While district administrators will always be the school board’s primary source of information on the performance of the school district and its employees, they should never be the exclusive source.  Board members need access to as many independent channels of information and as many perspectives as possible.  Given the school board’s tradition of refusing audience with aggrieved teachers (at the insistence of the school’s attorney, to protect the reputation of the superintendent) and of discouraging board members from engaging with the public, the superintendent effectively controls the narrative the school board hears about the performance of the school district and its employees.  The superintendent’s perspective becomes their perspective.  The absurdity of this arrangement should be obvious.  The board cannot properly supervise the district and its administrators when the board’s sole source of information about both comes from the district administrators themselves.

As an illustration of this practice, consider how thoroughly the previous superintendent manipulated the school board’s beliefs.  He lied numerous times to the board about various employees.  He fabricated “evidence” to makes his lies more compelling.  He even lied to the board about one of the new board members prior to her election to the board.  He brazenly intercepted emails to the school board that were critical of his conduct.  The board accepted unquestioningly both his stories and his attorney’s counsel not to entertain any counter-evidence against him.  (Members of the public unfamiliar with these charges will find evidence of them at  The board thus became derelict in its duty to supervise him, hold him accountable, learn the truth, and act accordingly.

Truth is more clearly discerned after hearing multiple sides of an issue.  We all benefit from having other perspectives available to us.  The value of free speech is not found principally in the benefit to the individual speaker (as a form of self-expression, etc.) but to the community who are recipients of the ideas free speech enables.  This is what Jon Stuart Mill termed the “marketplace of ideas.”  We ought not to suppose that consulting “experts,” such as our highly educated and experienced district administrators settles the issue.  After all, “for every expert, there is an equal and opposite expert” (Sir Arthur C. Clarke).  This is why in courts of law, we appoint two attorneys to argue zealously against one another.  Understanding this lies at the heart of our concept of “devil’s advocate.”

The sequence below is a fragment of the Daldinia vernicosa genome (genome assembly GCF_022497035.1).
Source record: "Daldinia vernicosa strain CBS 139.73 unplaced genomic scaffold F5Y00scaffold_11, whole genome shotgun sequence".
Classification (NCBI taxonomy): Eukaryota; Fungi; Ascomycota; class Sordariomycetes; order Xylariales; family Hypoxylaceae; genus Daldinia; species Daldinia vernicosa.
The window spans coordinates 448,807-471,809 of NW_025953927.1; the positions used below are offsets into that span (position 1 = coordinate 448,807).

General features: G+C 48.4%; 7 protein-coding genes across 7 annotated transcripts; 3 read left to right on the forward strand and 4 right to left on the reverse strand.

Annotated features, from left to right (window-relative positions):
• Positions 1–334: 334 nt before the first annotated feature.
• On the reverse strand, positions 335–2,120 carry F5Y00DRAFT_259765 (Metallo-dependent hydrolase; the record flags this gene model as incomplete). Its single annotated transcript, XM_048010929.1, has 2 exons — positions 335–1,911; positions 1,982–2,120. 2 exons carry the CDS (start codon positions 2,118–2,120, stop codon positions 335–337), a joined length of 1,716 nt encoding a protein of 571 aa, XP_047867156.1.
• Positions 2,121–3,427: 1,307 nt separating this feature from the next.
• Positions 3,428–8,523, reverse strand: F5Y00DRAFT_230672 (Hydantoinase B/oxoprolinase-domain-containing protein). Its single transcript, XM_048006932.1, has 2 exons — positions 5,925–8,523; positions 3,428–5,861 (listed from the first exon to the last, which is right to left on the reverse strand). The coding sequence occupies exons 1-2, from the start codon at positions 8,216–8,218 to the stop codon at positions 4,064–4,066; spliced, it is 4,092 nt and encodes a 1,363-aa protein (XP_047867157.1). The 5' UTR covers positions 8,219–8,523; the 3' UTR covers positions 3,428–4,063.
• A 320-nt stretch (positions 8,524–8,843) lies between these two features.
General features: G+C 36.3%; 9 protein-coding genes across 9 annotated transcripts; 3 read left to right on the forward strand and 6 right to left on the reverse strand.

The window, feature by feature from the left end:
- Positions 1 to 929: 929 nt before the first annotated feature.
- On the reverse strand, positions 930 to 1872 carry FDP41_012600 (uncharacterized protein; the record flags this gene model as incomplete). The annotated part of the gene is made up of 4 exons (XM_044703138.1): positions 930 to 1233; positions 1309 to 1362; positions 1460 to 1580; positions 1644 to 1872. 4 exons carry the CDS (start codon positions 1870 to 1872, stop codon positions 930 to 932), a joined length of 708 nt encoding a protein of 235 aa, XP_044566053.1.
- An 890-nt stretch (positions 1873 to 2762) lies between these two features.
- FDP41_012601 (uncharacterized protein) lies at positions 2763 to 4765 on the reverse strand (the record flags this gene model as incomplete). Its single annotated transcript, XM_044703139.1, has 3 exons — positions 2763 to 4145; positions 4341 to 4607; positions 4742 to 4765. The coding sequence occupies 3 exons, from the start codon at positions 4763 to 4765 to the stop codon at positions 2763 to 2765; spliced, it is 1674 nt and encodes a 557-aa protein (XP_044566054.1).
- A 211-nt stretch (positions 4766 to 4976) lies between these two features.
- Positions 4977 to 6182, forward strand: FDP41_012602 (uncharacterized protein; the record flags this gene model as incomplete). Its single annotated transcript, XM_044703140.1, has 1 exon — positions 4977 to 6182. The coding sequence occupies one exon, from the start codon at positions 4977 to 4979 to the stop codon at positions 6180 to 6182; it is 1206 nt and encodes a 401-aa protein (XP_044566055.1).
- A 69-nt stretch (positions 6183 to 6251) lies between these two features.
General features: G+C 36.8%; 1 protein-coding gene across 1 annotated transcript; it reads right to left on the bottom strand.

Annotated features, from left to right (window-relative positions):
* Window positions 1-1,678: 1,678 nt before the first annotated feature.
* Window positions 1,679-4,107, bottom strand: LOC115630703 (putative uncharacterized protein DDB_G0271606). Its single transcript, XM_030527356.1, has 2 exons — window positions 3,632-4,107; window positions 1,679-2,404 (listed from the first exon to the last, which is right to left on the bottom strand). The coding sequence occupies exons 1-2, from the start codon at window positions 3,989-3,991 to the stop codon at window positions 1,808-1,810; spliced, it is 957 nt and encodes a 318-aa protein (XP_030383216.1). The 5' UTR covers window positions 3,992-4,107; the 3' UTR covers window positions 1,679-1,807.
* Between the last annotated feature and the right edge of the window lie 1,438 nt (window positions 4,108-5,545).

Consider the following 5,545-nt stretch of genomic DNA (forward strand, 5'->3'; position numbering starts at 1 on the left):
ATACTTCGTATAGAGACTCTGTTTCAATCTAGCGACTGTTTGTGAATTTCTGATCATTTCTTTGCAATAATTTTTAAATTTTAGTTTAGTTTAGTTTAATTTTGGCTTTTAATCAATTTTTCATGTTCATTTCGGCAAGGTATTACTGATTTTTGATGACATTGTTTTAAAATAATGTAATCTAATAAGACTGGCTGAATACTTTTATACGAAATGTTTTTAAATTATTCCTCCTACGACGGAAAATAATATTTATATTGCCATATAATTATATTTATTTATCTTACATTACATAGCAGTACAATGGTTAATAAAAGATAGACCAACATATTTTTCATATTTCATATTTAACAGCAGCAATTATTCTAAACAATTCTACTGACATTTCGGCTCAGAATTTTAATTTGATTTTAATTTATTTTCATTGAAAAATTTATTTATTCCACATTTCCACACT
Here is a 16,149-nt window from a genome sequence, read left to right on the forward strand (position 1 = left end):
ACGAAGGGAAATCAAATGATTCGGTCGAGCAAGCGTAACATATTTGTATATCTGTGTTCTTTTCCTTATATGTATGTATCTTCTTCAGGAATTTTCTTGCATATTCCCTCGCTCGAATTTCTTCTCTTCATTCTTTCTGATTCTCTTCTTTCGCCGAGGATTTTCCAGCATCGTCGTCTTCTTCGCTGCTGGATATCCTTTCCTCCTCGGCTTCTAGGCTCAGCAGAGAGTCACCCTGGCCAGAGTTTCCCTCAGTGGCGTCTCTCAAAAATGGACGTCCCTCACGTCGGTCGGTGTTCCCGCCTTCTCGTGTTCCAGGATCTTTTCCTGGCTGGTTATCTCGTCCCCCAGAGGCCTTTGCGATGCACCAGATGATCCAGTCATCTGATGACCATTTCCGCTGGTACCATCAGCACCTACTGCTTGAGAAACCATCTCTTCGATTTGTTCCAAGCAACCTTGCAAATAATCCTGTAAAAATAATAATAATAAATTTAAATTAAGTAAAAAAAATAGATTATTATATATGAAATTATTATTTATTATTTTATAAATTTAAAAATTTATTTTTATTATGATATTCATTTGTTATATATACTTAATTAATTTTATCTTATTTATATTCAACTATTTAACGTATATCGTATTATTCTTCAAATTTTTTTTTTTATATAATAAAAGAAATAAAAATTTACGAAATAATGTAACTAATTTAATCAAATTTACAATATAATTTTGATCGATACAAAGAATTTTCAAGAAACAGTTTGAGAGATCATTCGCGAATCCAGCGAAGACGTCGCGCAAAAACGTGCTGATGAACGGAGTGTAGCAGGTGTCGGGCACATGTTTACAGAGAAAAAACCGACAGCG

Having been indoctrinated by a top-down educational system, board members may harbor false beliefs and attitudes about their governing authority.  It is hard to shake certain ideas once they have been deeply planted in us by someone we presumed trustworthy.  Additionally, some narratives have circulated so long and so often, without dispute, that they assume the status of truth, even though they don’t stand up to scrutiny.  As examples:

  • Board members still appear to believe they are legally prohibited from hearing from aggrieved teachers when they are actually obligated by board policy to do so.
  • They still seem to believe it imprudent for them to engage with the public when it is actually essential to their performance.
  • They continue to allege they have only one employee, despite the fact that they are the approval authority for EVERY hiring action. They invoke this falsehood as a defense against criticisms relating to the district’s performance, suggesting that if they only have one employee then they really have very little influence over the performance of the school district.  They have not accepted that as the board of directors for the school district, everything that happens in the school district is their responsibility.

These are not trivial matters the board is misled about.  Board members are being led to believe the exact opposite of the truth on matters essential to their responsibility as board members.

The school board is a REPRESENTATIVE body.  As such, engaging with the public is essential to their proper function.  Even if listening to independent voices is occasionally burdensome, it remains an essential feature of representative government that our public institutions be accessible and accountable to the public.  Listening exclusively to district administrators is a guaranteed way to ensure board member views are all biased in favor of the administration, instead of the community.  What voices we allow ourselves to hear has everything to do with what we beliefs we ultimately adopt.